The Israel Air Force conducted 50 airstrikes against Hamas targets in the Gaza Strip late Sunday night, following a rocket fired into Israel by Palestinian terrorists earlier that day, but was not seeking an escalation in hostilities, an Israeli official said on Monday.
“There were approximately 50 airstrikes within two hours. There is no intention to escalate the situation further, and that is basically where the situation falls at this time,” a senior military official told The Times of Israel.
Palestinian security sources in Gaza said several targets in the northern Strip were struck by Israeli fire, and that a reservoir in Beit Hanoun was damaged. Israel also hit a base belonging to Hamas’s military wing, the Izz ad-Din al-Qassam Brigades, in nearby Beit Lahiya, witnesses said. Palestinian health and security sources said between two and five people were lightly wounded by Israel’s retaliatory fire.
This was the second Israeli bombardment of the day. Immediately following the rocket attack from the Gaza Strip on Sunday afternoon, Israeli aircraft and tanks also targeted Hamas installations in the northern Gaza Strip.
After the late-night airstrikes, the Islamist Hamas rulers of the Gaza Strip blamed Israel for escalating tensions in the Palestinian enclave.
“The escalation shows Israel’s desire to change the status quo in the Gaza Strip,” Hamas spokesman Sami Abu Zuhri said Sunday night.
“We hold Israel responsible for the escalation in the Gaza Strip and we stress that its aggression will not succeed in breaking the will of our people or dictate the terms of resistance,” Zuhri said. The Hamas spokesman was speaking hours after the terror group paraded missiles through the streets and threatened renewed violence against Israel.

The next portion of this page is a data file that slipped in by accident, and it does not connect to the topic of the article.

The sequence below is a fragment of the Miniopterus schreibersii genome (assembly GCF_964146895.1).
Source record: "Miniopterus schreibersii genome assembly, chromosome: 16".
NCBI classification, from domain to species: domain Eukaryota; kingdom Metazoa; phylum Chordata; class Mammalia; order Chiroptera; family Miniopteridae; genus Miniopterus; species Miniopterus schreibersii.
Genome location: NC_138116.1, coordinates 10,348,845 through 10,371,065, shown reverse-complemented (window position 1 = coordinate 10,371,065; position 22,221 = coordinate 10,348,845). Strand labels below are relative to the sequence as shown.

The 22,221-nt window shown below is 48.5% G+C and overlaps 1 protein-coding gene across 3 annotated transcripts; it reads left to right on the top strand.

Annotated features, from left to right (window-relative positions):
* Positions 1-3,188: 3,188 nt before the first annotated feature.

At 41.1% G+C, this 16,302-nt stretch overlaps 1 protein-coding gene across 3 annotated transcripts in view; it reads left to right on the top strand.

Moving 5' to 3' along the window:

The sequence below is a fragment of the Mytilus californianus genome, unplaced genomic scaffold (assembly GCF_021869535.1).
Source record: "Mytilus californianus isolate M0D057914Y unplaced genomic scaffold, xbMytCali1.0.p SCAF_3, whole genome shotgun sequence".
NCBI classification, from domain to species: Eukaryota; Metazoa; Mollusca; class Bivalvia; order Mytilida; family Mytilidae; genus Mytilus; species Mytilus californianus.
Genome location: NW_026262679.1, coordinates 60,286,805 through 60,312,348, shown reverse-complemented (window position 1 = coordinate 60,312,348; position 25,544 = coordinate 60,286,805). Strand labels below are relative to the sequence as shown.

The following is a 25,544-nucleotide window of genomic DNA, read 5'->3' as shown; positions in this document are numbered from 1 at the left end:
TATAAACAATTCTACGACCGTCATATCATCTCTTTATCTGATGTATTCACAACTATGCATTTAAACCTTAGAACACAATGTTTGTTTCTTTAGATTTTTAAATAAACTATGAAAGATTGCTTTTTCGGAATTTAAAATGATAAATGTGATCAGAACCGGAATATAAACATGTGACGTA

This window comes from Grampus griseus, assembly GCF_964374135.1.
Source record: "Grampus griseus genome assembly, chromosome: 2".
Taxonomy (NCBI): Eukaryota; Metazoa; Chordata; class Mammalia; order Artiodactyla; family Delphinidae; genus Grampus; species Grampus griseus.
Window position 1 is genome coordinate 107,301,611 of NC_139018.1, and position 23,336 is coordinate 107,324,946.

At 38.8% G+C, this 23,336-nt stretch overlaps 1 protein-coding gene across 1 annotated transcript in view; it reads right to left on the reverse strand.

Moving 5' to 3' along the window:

On Monday, Tourism Minister Yariv Levin told Israel Radio that Israel was not interested in an escalation of violence with Hamas, but said the army would “respond appropriately if necessary.”
The response marks the most intense Israeli reprisal attack on Gaza since the sides fought a bloody war in 2014, and could signal a shift in policy by newly installed Defense Minister Avigdor Liberman.
The rocket fire was claimed by a small Islamic State-linked Salafist group, but Israel says it holds Hamas — the Strip’s de facto rulers — responsible for any attacks emanating from Gaza and routinely responds to such launches with strikes against the terror organization.
The rocket launch on Sderot on Sunday struck inside the border town, but caused no casualties or damage. It landed between two homes on Hanehalim Street, near Sapir College and the city’s train station. Locals said it was “a miracle” that nobody was injured.
The attack was the second serious rocket strike from Gaza since Liberman took office in May, following a strike that hit an empty preschool in July.
The IDF said it was the 14th rocket launched from Gaza into Israel in 2016.
On Sunday night, a Hamas official told Israel Radio the group was not interested in a renewal of violence. But earlier, Hamas held a large rally in the southern Gaza town of Rafah, parading rockets through the streets and threatening to renew fighting if Israel did not lift a decade-old blockade on the enclave.
Israel says the blockade, also imposed by Egypt, is necessary to keep Hamas and other terror groups from re-arming or rebuilding military infrastructures used in previous wars with Israel.
Launches from Gaza are infrequent and usually carried out by small fringe groups, at times without the approval of Gaza’s Hamas rulers and even at times as a means for pressuring the group by raising tensions between it and Israel.